Boone Hospital Uses New Cooling Collar in Cardiac Arrest Cases
COLUMBIA - Boone Hospital is now using a new technology in post cardiac arrest cases, the cooling collar. Columbia is the third city in the state to use the cooling collar and Boone Hospital is the first in central Missouri.
The new piece of technology is meant to lower cerebral temperature, which is the temperature in the neck and head region. The lower temperature can help reduce brain damage that can occur during a cardiac arrest, which ultimately can help save lives and also the quality of life.
Boone Hospital Ambulance Supervisor Marc Carr said the hospital implemented mechanical CPR devices in the mid-2000s. He said they dramatically increased their out-of-hospital cardiac arrest survival rates, but those people were not able to walk out of the hospital due to brain death.
"We found that cooling the brain down as early as possible when the circulation returns increases their chances of walking out of the hospital with the same quality of life they had before the event," Carr said.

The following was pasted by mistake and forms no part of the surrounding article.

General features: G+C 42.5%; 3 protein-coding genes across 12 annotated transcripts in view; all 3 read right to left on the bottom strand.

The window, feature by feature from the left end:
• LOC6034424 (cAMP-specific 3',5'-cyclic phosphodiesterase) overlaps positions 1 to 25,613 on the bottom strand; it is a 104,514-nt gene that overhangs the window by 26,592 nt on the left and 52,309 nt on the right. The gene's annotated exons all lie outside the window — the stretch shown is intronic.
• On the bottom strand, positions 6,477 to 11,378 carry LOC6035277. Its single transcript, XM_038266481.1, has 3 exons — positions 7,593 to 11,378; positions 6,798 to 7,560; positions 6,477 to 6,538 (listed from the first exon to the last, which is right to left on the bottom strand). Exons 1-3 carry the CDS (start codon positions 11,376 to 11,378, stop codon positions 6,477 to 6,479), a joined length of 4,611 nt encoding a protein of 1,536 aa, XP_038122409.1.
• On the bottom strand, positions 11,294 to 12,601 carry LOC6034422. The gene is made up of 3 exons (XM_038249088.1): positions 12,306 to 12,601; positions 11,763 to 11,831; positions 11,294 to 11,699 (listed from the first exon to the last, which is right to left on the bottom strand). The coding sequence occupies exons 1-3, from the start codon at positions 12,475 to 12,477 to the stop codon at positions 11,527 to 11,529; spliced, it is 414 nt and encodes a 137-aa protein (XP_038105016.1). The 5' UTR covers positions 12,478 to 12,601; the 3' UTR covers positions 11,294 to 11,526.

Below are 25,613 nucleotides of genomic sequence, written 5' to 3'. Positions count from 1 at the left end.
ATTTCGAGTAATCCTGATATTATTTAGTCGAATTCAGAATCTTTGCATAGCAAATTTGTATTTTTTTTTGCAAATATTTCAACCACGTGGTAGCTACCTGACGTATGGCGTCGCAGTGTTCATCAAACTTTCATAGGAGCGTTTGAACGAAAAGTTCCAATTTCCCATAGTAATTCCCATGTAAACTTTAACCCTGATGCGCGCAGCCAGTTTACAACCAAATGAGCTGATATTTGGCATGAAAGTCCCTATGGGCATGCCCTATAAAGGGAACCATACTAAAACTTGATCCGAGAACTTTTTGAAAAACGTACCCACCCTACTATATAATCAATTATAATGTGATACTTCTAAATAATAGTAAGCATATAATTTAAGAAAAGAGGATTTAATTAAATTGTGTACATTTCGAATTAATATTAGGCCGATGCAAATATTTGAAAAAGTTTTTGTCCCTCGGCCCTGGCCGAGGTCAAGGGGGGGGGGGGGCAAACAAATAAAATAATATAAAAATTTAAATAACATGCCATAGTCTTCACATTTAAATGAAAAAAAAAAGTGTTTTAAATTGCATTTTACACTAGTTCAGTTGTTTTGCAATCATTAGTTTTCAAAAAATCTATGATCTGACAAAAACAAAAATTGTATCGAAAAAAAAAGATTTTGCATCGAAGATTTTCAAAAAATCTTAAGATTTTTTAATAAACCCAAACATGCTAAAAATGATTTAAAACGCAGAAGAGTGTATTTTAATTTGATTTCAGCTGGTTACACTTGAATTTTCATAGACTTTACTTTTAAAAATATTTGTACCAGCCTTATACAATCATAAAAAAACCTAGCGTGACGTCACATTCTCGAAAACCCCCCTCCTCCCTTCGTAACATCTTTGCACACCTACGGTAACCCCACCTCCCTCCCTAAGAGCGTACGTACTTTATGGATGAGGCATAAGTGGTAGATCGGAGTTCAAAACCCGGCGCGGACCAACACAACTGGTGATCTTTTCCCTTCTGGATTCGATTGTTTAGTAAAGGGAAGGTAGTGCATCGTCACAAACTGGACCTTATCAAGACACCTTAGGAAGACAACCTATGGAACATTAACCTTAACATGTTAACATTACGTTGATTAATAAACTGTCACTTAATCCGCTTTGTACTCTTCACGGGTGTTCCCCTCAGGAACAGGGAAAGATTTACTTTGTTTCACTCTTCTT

The cooling collar is capable of reducing cerebral temperature by 1.7 degrees Celsius in twenty minutes.
Nathan Kline has been a paramedic at Boone Hospital since 2008. He is from New Bloomfield, MO and was an emergency medical technician for five years before becoming a paramedic. He said he expects to see great results from the cooling collar and the main goal is to not only save a life, but preserve the patient's quality of life.
"We basically want people to be able to come home after a situation like this and resume living their normal life," Kline said.
He said he entered the medical field because he enjoys the satisfaction of helping people even if they can't say thank you. He thinks the cooling collar will help get people back to the state they were in before the cardiac arrest.
The ambulance crew said it's excited about the new piece of technology. It said the collar will help make the doctors' jobs more efficient once patients get to the hospital, and it's looking forward to seeing how the collar improves patient care.
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